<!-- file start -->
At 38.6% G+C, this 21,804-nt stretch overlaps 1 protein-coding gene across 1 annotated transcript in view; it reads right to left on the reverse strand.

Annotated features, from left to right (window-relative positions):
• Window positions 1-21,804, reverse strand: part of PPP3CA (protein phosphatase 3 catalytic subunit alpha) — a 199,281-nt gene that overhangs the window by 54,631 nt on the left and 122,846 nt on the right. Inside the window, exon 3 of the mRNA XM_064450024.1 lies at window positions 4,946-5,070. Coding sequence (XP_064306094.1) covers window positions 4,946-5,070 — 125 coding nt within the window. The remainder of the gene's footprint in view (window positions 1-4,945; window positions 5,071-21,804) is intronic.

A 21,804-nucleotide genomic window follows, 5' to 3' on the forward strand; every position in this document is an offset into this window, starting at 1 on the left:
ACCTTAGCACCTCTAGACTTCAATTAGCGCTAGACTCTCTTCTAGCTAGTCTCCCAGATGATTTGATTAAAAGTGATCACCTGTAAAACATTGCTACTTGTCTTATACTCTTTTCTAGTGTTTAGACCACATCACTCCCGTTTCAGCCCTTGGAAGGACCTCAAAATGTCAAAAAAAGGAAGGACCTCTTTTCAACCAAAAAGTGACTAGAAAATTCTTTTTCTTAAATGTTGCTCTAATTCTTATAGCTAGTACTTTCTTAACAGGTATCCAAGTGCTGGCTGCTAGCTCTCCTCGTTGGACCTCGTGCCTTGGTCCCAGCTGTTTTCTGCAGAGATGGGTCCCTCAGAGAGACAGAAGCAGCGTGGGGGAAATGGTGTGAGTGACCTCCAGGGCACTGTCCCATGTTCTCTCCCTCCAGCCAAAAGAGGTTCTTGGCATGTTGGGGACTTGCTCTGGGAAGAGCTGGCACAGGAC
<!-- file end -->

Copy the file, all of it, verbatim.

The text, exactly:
At 38.6% G+C, this 21,804-nt stretch overlaps 1 protein-coding gene across 1 annotated transcript in view; it reads right to left on the reverse strand.

Annotated features, from left to right (window-relative positions):
• Window positions 1-21,804, reverse strand: part of PPP3CA (protein phosphatase 3 catalytic subunit alpha) — a 199,281-nt gene that overhangs the window by 54,631 nt on the left and 122,846 nt on the right. Inside the window, exon 3 of the mRNA XM_064450024.1 lies at window positions 4,946-5,070. Coding sequence (XP_064306094.1) covers window positions 4,946-5,070 — 125 coding nt within the window. The remainder of the gene's footprint in view (window positions 1-4,945; window positions 5,071-21,804) is intronic.

A 21,804-nucleotide genomic window follows, 5' to 3' on the forward strand; every position in this document is an offset into this window, starting at 1 on the left:
ACCTTAGCACCTCTAGACTTCAATTAGCGCTAGACTCTCTTCTAGCTAGTCTCCCAGATGATTTGATTAAAAGTGATCACCTGTAAAACATTGCTACTTGTCTTATACTCTTTTCTAGTGTTTAGACCACATCACTCCCGTTTCAGCCCTTGGAAGGACCTCAAAATGTCAAAAAAAGGAAGGACCTCTTTTCAACCAAAAAGTGACTAGAAAATTCTTTTTCTTAAATGTTGCTCTAATTCTTATAGCTAGTACTTTCTTAACAGGTATCCAAGTGCTGGCTGCTAGCTCTCCTCGTTGGACCTCGTGCCTTGGTCCCAGCTGTTTTCTGCAGAGATGGGTCCCTCAGAGAGACAGAAGCAGCGTGGGGGAAATGGTGTGAGTGACCTCCAGGGCACTGTCCCATGTTCTCTCCCTCCAGCCAAAAGAGGTTCTTGGCATGTTGGGGACTTGCTCTGGGAAGAGCTGGCACAGGAC